Here again there was a problem with the name. The fact is that there is the headquarters of Federal Express in Memphis, which became the sponsor of the club. They hoped that the team’s new name would be Memphis Express. But the NBA made changes, deciding that there should be no advertising in the club’s name (as well as on its form).
As a result, the club remained Grizzlies, although this species of bear don’t populate the state of Tennessee. At first, the team continued to play in the Vancouver colors, but for the fourth season in Memphis, it acquired new ones. Designers strived to change the blue color. They added three (three!) different shades of blue on the Memphis Grizzlies form. They are called Memphis Midnight (dark navy blue), Beale Street Blue (blue, but named after the famous street of Memphis, which played a large role in the history of blues music) and Smoky blue (pale blue).
Memphis Grizzlies logo history
The most real grizzlies in basketball, the Memphis Grizzlies team appeared relatively recently, in 1995 in the city of Vancouver, British Columbia. In 2001, they moved to Tennessee and are now in the Western NBA Conference. Throughout its history, the team logo has changed three times and only once significantly.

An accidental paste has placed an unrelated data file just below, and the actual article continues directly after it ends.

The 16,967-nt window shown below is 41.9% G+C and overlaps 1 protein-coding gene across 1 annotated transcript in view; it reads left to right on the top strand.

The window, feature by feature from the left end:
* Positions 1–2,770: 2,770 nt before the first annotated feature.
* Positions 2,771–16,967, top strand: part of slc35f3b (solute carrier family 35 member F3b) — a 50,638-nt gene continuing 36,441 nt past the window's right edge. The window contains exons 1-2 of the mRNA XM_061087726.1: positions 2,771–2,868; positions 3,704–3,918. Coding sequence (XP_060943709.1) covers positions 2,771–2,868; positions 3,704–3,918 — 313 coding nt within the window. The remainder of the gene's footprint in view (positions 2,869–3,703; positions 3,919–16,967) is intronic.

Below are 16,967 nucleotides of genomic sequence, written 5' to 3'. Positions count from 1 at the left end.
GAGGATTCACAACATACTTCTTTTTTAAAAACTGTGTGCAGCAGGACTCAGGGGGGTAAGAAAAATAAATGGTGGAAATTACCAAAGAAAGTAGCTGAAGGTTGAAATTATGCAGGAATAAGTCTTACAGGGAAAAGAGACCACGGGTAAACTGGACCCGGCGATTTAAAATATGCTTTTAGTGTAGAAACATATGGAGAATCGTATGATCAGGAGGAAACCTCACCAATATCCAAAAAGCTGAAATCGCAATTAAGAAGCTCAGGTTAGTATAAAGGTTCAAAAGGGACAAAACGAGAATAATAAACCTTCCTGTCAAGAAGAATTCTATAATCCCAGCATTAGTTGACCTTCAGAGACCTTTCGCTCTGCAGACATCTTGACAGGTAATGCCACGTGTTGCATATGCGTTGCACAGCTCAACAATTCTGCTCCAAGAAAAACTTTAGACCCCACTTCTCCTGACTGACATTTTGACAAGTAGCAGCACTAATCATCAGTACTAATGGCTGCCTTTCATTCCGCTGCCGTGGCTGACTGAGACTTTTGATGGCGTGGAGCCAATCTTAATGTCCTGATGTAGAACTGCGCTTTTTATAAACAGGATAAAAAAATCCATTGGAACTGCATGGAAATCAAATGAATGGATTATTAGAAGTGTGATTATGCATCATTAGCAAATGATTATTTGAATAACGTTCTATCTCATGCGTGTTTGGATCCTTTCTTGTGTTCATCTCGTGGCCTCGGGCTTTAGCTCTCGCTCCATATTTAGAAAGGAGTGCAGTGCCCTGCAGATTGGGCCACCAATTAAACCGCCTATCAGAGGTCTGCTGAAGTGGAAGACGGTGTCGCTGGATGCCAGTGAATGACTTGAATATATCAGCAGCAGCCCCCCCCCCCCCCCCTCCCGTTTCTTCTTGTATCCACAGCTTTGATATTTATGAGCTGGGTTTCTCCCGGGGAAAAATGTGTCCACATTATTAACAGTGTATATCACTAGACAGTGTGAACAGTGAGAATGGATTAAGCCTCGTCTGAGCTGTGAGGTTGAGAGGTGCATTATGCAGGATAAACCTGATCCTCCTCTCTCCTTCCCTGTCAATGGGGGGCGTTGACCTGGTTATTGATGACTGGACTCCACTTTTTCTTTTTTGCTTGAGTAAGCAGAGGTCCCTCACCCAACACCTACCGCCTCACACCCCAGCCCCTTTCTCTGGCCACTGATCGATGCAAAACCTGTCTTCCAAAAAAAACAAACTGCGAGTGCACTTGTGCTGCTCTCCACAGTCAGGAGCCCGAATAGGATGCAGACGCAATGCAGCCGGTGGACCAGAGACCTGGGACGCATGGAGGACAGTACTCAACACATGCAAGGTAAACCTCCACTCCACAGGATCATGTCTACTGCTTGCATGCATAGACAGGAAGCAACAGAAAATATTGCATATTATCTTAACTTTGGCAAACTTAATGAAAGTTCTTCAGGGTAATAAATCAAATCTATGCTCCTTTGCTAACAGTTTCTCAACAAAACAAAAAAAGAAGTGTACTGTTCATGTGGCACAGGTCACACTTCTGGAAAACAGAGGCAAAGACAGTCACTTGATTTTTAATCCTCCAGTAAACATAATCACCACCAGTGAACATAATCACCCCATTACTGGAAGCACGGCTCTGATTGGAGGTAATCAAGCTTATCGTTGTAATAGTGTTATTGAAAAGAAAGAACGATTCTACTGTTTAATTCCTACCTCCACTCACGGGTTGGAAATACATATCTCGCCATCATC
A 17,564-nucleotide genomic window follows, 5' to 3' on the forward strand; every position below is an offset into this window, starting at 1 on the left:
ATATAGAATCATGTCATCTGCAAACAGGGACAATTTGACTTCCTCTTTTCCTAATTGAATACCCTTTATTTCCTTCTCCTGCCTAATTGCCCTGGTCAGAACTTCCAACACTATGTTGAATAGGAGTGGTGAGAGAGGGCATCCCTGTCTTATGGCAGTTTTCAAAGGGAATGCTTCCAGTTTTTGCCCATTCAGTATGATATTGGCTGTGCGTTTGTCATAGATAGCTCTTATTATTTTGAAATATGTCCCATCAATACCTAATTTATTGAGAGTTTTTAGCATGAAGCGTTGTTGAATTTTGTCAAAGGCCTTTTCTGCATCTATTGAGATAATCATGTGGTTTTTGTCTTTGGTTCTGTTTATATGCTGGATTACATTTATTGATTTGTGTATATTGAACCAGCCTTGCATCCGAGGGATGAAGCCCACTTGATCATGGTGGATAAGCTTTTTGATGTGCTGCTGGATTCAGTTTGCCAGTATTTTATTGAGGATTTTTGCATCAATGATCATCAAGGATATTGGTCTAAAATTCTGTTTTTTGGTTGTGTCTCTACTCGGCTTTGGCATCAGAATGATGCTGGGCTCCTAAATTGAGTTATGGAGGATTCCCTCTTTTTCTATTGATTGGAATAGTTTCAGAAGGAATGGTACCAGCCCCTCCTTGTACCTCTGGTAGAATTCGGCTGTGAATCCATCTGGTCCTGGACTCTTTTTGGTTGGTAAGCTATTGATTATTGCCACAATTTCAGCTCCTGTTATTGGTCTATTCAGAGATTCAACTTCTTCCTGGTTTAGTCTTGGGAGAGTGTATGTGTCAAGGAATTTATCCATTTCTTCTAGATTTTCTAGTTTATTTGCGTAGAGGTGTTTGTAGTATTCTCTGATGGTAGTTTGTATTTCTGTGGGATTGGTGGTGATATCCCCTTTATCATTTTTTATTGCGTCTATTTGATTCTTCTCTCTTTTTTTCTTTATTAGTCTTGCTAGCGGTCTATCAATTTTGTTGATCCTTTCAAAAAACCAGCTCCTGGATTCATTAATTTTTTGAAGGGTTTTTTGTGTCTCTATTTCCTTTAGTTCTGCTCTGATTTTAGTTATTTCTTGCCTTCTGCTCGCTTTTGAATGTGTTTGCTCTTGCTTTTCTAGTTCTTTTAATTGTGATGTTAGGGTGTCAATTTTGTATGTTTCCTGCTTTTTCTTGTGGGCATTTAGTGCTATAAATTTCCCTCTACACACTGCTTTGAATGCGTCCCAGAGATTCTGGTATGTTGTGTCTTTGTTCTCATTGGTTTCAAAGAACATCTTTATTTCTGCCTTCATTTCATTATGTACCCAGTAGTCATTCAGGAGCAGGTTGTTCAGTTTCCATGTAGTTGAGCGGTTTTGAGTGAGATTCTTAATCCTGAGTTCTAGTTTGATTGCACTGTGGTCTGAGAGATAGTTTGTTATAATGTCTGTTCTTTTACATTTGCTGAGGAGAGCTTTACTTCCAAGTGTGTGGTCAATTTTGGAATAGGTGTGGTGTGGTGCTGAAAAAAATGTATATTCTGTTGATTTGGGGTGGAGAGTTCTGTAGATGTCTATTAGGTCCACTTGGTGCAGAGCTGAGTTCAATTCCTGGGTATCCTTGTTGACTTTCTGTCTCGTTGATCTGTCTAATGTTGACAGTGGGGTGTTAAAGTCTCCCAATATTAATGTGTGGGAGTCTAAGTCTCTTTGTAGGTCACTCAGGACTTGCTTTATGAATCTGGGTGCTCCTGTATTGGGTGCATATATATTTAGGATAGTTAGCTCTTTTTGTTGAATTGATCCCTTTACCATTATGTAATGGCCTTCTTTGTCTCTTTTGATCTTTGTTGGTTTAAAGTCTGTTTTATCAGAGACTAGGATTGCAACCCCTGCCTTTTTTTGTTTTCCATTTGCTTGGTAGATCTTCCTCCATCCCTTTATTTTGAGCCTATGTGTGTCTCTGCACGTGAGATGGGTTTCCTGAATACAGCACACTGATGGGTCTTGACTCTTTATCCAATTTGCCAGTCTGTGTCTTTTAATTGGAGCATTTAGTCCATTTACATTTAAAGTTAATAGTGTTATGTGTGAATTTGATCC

1996 – 2001
In 1995, Toronto Raptors joined the league due to the expansion, along with Vancouver Grizzlies, the young team from Vancouver. On the first team logo, the creators depicted a growling brown grizzly bear holding a red ball in one of its paws. The inscription “Vancouver” was red. Under it, there was the inscription “Grizzlies”, which was made larger with an emerald hue. Also, the letters “G” and “S” were much bigger than others.
2002 – 2004
The team moved to Memphis, and therefore the logo required some updates. Changing the Memphis Grizzlies logo in 2002, the main goal of designers was only to improve the quality of colors and adjust the previous design. The colors remained the same, but thanks to the development of technology, the quality of the design was significantly improved. In addition, the inscription “Vancouver” was replaced by Memphis.
2005 – 2018
A complete update of the Memphis Grizzlies logo occurred in 2005. Blue became the primary color of the Memphis Grizzlies emblem. In the center, there was a large grizzly head with piercing yellow eyes. It was decided to divide the head into two parts by the color palette so that it would look more expressive with the help of different shades of blue. The word Memphis was placed in huge letters under it, and the word Grizzlies was just below the curved semicircle. As expected, the text was also made in different shades of blue.
2018 – till now
Some minor updates occurred in 2018. By adjusting the colors, designers made the grizzly head looking more natural. In addition, the font and color in the title were changed: the letters became more strictly and were made in a darker shade of blue.